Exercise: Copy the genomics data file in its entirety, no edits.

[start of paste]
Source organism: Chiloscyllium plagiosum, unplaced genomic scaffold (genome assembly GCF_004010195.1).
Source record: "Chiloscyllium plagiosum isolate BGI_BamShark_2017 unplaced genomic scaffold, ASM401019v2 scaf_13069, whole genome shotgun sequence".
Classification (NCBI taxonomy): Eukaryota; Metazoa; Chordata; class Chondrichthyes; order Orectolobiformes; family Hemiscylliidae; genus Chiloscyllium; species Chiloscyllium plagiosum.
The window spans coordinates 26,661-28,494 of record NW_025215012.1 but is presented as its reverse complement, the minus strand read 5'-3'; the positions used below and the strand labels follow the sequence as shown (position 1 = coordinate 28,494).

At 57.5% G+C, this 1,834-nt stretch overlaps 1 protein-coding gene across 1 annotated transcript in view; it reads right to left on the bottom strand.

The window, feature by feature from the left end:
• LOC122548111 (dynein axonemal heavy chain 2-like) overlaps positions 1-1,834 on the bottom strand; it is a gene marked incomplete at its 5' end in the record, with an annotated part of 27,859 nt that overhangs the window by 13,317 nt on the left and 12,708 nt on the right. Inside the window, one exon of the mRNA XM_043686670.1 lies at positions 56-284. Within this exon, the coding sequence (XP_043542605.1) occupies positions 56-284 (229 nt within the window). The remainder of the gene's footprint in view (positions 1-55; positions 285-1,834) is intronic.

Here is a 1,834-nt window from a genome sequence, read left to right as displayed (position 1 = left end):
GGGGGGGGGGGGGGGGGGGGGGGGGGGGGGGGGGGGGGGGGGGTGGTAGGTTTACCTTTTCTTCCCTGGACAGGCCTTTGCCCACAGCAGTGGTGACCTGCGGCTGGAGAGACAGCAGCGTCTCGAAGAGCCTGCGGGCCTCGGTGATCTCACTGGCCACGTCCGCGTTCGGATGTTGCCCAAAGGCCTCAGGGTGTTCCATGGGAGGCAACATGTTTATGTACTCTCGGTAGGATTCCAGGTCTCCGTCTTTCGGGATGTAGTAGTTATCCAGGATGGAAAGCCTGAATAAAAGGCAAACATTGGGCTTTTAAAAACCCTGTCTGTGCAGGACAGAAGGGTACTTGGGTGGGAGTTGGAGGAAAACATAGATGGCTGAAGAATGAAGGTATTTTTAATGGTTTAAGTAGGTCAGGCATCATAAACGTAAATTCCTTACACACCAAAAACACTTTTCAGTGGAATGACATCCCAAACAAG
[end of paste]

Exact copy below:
Source organism: Chiloscyllium plagiosum, unplaced genomic scaffold (genome assembly GCF_004010195.1).
Source record: "Chiloscyllium plagiosum isolate BGI_BamShark_2017 unplaced genomic scaffold, ASM401019v2 scaf_13069, whole genome shotgun sequence".
Classification (NCBI taxonomy): Eukaryota; Metazoa; Chordata; class Chondrichthyes; order Orectolobiformes; family Hemiscylliidae; genus Chiloscyllium; species Chiloscyllium plagiosum.
The window spans coordinates 26,661-28,494 of record NW_025215012.1 but is presented as its reverse complement, the minus strand read 5'-3'; the positions used below and the strand labels follow the sequence as shown (position 1 = coordinate 28,494).

At 57.5% G+C, this 1,834-nt stretch overlaps 1 protein-coding gene across 1 annotated transcript in view; it reads right to left on the bottom strand.

The window, feature by feature from the left end:
• LOC122548111 (dynein axonemal heavy chain 2-like) overlaps positions 1-1,834 on the bottom strand; it is a gene marked incomplete at its 5' end in the record, with an annotated part of 27,859 nt that overhangs the window by 13,317 nt on the left and 12,708 nt on the right. Inside the window, one exon of the mRNA XM_043686670.1 lies at positions 56-284. Within this exon, the coding sequence (XP_043542605.1) occupies positions 56-284 (229 nt within the window). The remainder of the gene's footprint in view (positions 1-55; positions 285-1,834) is intronic.

Here is a 1,834-nt window from a genome sequence, read left to right as displayed (position 1 = left end):
GGGGGGGGGGGGGGGGGGGGGGGGGGGGGGGGGGGGGGGGGGGTGGTAGGTTTACCTTTTCTTCCCTGGACAGGCCTTTGCCCACAGCAGTGGTGACCTGCGGCTGGAGAGACAGCAGCGTCTCGAAGAGCCTGCGGGCCTCGGTGATCTCACTGGCCACGTCCGCGTTCGGATGTTGCCCAAAGGCCTCAGGGTGTTCCATGGGAGGCAACATGTTTATGTACTCTCGGTAGGATTCCAGGTCTCCGTCTTTCGGGATGTAGTAGTTATCCAGGATGGAAAGCCTGAATAAAAGGCAAACATTGGGCTTTTAAAAACCCTGTCTGTGCAGGACAGAAGGGTACTTGGGTGGGAGTTGGAGGAAAACATAGATGGCTGAAGAATGAAGGTATTTTTAATGGTTTAAGTAGGTCAGGCATCATAAACGTAAATTCCTTACACACCAAAAACACTTTTCAGTGGAATGACATCCCAAACAAG